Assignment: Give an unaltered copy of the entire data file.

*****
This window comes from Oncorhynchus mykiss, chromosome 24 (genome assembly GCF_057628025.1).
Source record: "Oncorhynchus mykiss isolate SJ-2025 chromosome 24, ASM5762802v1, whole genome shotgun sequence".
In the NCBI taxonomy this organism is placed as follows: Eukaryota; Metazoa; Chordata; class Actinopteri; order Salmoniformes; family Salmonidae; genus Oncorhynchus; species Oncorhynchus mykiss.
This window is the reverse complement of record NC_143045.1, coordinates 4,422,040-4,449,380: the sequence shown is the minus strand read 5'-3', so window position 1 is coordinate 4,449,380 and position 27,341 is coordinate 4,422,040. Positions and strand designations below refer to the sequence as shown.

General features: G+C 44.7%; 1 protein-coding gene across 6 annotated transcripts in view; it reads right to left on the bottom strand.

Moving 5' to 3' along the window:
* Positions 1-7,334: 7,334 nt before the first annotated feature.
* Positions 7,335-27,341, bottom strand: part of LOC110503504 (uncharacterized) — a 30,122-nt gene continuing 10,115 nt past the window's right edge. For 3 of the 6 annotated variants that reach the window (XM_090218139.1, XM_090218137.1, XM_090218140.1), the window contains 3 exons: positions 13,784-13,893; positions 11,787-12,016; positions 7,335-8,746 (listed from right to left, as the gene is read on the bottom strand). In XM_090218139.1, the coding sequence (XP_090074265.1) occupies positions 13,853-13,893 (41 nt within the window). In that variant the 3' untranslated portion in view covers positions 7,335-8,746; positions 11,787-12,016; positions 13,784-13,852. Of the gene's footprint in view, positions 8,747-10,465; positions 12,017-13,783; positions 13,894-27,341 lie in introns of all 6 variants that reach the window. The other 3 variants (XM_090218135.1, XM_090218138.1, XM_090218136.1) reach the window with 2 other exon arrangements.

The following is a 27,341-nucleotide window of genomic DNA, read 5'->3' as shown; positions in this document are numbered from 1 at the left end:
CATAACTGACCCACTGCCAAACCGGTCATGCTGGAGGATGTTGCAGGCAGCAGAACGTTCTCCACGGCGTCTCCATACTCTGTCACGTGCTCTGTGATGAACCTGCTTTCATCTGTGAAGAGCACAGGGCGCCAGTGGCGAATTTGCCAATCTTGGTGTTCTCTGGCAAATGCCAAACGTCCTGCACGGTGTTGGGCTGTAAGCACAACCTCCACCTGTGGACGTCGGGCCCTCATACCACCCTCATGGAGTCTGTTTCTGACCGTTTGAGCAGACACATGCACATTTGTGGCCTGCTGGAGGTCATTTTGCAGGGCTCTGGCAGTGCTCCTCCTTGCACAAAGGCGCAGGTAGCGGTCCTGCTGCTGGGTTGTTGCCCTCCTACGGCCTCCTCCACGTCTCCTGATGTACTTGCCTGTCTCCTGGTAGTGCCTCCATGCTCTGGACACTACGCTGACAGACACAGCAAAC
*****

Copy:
This window comes from Oncorhynchus mykiss, chromosome 24 (genome assembly GCF_057628025.1).
Source record: "Oncorhynchus mykiss isolate SJ-2025 chromosome 24, ASM5762802v1, whole genome shotgun sequence".
In the NCBI taxonomy this organism is placed as follows: Eukaryota; Metazoa; Chordata; class Actinopteri; order Salmoniformes; family Salmonidae; genus Oncorhynchus; species Oncorhynchus mykiss.
This window is the reverse complement of record NC_143045.1, coordinates 4,422,040-4,449,380: the sequence shown is the minus strand read 5'-3', so window position 1 is coordinate 4,449,380 and position 27,341 is coordinate 4,422,040. Positions and strand designations below refer to the sequence as shown.

General features: G+C 44.7%; 1 protein-coding gene across 6 annotated transcripts in view; it reads right to left on the bottom strand.

Moving 5' to 3' along the window:
* Positions 1-7,334: 7,334 nt before the first annotated feature.
* Positions 7,335-27,341, bottom strand: part of LOC110503504 (uncharacterized) — a 30,122-nt gene continuing 10,115 nt past the window's right edge. For 3 of the 6 annotated variants that reach the window (XM_090218139.1, XM_090218137.1, XM_090218140.1), the window contains 3 exons: positions 13,784-13,893; positions 11,787-12,016; positions 7,335-8,746 (listed from right to left, as the gene is read on the bottom strand). In XM_090218139.1, the coding sequence (XP_090074265.1) occupies positions 13,853-13,893 (41 nt within the window). In that variant the 3' untranslated portion in view covers positions 7,335-8,746; positions 11,787-12,016; positions 13,784-13,852. Of the gene's footprint in view, positions 8,747-10,465; positions 12,017-13,783; positions 13,894-27,341 lie in introns of all 6 variants that reach the window. The other 3 variants (XM_090218135.1, XM_090218138.1, XM_090218136.1) reach the window with 2 other exon arrangements.

The following is a 27,341-nucleotide window of genomic DNA, read 5'->3' as shown; positions in this document are numbered from 1 at the left end:
CATAACTGACCCACTGCCAAACCGGTCATGCTGGAGGATGTTGCAGGCAGCAGAACGTTCTCCACGGCGTCTCCATACTCTGTCACGTGCTCTGTGATGAACCTGCTTTCATCTGTGAAGAGCACAGGGCGCCAGTGGCGAATTTGCCAATCTTGGTGTTCTCTGGCAAATGCCAAACGTCCTGCACGGTGTTGGGCTGTAAGCACAACCTCCACCTGTGGACGTCGGGCCCTCATACCACCCTCATGGAGTCTGTTTCTGACCGTTTGAGCAGACACATGCACATTTGTGGCCTGCTGGAGGTCATTTTGCAGGGCTCTGGCAGTGCTCCTCCTTGCACAAAGGCGCAGGTAGCGGTCCTGCTGCTGGGTTGTTGCCCTCCTACGGCCTCCTCCACGTCTCCTGATGTACTTGCCTGTCTCCTGGTAGTGCCTCCATGCTCTGGACACTACGCTGACAGACACAGCAAAC